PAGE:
by Todd Walker
My time in academia has been a total waste. Except for this one lesson: I learned how not to learn.
What little I retained from my ‘higher’ education came by doing. For instance, in Anatomy class, we dissected human cadavers. Hands-on stuff. Real education.
Everything I learned about learning came by paying attention to masters and apprentices, being curious, following my interests, and trial-and-error. This was the atmosphere of our ancestor’s classroom, before highly ‘educated’ academics hijacked knowledge to justify their protected positions and salaries – and textbook prices. The Harvard-tower-dwellers teach theory – but are short in practice.
I call it the Tyranny of Theorizing. It’s harsh, forced, and an oppressive way to learn. The more theory exists, the less productive we become. Knowledge weighs nothing – depending on the delivery system.
Of course, the prepping community is full of lovers of knowledge. Loads of ‘good-to-know’ stuff abound on preparedness sites. But there comes a time when doing the stuff is the only remedy to information overload.
Practice -> Theory
Theory -> Practice
Uninhibited doers of the stuff hunger for trial-and-error. What works. What doesn’t. No matter what Theory Tyrants say.
Doing the Stuff Challenge
The history of doing the stuff dates back to our earliest human ancestors. They weren’t afforded the luxury of ‘The Complete Idiot’s Guide to Surviving in the Wild.’ Cave dwellers didn’t sit and discuss the 5 best ways to make a friction fire. They learned through trying and failure.
I’d like to know who figured out how to tan a hide with the animal’s brains. Or, who first dropped a rock and thought, hum, these sharp shards could be a useful tool with a little tinkering.
I have nothing against book knowledge. I love the smell of a good book in the morning. But in the end, doing the stuff does more than prove theories – it makes theories.
Here’s your assignment if you want to play along.
Pick one new skill to practice or something to tinker with this week. It needs to be somewhat measurable. I’ve chosen friction fire with no training wheels. You don’t have to master or complete the challenge in a week. But you do have to start.
- Note: Don’t do stupid stuff. Controlled-stupid is okay. Just don’t risk blowing up your house playing mad scientist in your basement. If you pick wild food foraging as your new skill, please don’t go out and do trial and error testing on every plant you see. If you’re a complete newbie at it, get help and training. That’s controlled-stupid.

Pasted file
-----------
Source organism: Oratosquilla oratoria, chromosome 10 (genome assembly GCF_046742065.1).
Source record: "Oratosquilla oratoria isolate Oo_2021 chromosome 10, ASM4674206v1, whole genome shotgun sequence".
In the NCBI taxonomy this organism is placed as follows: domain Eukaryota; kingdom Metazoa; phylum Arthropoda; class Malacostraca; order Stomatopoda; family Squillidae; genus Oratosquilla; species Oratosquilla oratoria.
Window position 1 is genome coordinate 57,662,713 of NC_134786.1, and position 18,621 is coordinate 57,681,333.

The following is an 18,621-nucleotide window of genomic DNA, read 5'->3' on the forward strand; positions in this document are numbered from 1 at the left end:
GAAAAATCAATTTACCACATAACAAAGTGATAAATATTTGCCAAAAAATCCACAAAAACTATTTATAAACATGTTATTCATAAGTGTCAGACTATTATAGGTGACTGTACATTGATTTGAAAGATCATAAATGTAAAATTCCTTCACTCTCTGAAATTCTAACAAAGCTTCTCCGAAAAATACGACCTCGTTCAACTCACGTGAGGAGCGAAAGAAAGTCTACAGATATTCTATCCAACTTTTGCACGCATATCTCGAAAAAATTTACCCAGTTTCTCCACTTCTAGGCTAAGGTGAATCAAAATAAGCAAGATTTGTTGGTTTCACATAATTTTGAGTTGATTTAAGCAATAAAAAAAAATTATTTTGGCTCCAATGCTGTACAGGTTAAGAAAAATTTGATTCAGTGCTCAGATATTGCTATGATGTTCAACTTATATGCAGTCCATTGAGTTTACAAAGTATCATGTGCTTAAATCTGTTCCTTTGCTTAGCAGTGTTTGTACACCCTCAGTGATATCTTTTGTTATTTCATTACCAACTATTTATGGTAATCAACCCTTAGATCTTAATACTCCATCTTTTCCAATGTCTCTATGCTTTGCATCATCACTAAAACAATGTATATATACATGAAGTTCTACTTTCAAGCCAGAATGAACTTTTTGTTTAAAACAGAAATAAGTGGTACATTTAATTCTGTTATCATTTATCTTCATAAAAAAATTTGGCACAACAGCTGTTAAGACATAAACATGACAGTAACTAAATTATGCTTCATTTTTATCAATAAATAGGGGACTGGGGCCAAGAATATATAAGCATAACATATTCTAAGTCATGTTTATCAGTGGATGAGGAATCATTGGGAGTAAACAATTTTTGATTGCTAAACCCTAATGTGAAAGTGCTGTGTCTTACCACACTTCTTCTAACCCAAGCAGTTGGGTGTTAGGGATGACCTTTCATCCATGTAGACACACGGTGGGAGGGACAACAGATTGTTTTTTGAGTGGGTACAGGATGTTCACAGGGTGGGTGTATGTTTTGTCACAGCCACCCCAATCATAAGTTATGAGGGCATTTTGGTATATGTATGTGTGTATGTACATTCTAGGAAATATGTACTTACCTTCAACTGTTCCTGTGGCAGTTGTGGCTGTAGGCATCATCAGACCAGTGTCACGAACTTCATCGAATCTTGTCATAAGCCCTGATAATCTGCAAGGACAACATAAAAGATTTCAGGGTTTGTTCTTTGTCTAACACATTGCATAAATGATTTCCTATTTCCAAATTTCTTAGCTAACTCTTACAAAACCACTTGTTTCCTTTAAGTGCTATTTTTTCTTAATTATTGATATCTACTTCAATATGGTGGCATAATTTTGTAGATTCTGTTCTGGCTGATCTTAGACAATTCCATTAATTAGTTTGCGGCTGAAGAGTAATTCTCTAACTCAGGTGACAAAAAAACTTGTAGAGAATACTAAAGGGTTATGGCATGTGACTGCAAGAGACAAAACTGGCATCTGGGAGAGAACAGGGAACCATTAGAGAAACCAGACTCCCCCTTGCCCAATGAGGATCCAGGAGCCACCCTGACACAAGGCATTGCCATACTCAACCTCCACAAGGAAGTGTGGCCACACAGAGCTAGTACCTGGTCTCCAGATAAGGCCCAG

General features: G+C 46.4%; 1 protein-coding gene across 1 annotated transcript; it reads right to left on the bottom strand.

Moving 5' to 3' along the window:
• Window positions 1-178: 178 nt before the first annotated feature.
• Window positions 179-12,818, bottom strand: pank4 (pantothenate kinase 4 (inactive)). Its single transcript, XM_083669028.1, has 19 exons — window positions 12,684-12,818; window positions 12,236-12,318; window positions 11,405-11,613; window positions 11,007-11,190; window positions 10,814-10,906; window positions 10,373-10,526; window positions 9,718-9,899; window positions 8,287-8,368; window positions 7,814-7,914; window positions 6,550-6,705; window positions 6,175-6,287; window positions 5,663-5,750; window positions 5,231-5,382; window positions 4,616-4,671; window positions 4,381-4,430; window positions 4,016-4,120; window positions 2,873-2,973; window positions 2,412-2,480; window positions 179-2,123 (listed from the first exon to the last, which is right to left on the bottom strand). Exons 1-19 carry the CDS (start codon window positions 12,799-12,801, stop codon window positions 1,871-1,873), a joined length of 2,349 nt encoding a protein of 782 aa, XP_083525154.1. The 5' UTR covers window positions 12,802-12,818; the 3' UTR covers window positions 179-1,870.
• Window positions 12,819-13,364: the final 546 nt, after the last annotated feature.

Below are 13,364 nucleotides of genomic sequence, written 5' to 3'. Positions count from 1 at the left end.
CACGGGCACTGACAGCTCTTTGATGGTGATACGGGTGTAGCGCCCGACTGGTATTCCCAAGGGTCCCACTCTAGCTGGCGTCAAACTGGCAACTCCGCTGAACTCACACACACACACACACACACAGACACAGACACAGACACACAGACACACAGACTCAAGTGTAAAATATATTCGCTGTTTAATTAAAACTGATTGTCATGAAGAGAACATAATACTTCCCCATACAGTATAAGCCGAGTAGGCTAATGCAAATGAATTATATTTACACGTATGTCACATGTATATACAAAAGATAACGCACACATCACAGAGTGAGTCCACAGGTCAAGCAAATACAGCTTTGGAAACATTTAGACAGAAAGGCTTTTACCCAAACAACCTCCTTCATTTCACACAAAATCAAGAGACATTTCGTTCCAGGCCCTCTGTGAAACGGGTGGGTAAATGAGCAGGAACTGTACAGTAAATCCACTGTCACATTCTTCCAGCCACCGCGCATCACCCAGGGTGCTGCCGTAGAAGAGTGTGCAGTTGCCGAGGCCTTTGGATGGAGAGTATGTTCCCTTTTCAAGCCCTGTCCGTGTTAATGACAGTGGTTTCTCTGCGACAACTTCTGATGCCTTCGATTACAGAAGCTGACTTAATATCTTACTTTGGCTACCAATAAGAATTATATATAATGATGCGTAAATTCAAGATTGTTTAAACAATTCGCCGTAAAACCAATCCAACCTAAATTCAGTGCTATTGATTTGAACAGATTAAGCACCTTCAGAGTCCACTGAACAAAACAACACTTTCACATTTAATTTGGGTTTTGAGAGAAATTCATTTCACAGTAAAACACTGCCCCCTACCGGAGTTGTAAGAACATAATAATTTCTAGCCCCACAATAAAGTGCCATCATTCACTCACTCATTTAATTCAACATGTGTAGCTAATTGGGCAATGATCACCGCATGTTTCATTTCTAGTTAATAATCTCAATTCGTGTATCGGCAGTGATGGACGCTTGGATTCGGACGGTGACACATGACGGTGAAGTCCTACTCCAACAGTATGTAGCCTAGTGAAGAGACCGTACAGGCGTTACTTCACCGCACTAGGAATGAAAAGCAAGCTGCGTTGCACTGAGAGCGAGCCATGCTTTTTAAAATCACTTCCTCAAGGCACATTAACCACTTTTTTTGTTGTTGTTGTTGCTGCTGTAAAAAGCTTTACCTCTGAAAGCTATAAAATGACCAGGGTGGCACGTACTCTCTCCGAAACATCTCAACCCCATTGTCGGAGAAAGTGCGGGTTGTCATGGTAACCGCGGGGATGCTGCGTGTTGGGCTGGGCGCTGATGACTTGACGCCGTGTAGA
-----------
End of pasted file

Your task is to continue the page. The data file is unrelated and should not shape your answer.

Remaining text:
- Document to the number of trials and the errors that caused failure or success. Journal the journey. Keep an account (pics, video, or paper and pencil).
- Observe and respond to new information. Be flexible.
- Report back to Doing the Stuff Challenge Headquarters by this time next week. Honest results only. We’ll laugh with you, not at you – maybe.
- Depending on the response, I’ll post results in an upcoming blog.
Get busy doing the stuff,
This week I have been reading Mark Shepard’s book Restorative Agriculture. His take on permaculture is to have forest garden of trees that produce most of the human family’s needs for carbohydrate, protein and oil. (He doesn’t use the word fat.)
So, I am looking at plant leaves in my garden in a new way. Of course, I have eaten many leaves from annual plants but what about perennials plants, in particular trees, shrubs or vines. I had run out of kale for kale chips and I wondered if grape leaves would work.
I made up some grape leaf chips which are edible but I would consider more of a survival food. Nice and lemony but my girls thought they were gross. Using the grape leaves got me thinking about dolma. I had never made dolma before without rice so I needed to do some experimenting with nuts and meat. I did a stove top dolma which was a bit of a flop, so I moved on to an oven version. I know I have hit on something good when I leave something to cool and it’s almost gone when I get back to check it. (I’ll post the dolma recipe next week on eatkamloops.org.)
Necessity — truly is — the mother of invention. By refusing to go to the store and buy something I have to go to the garden and find and prepare what is there. The GO BOX permaculture project has been a liberation. Good luck with your experimenting!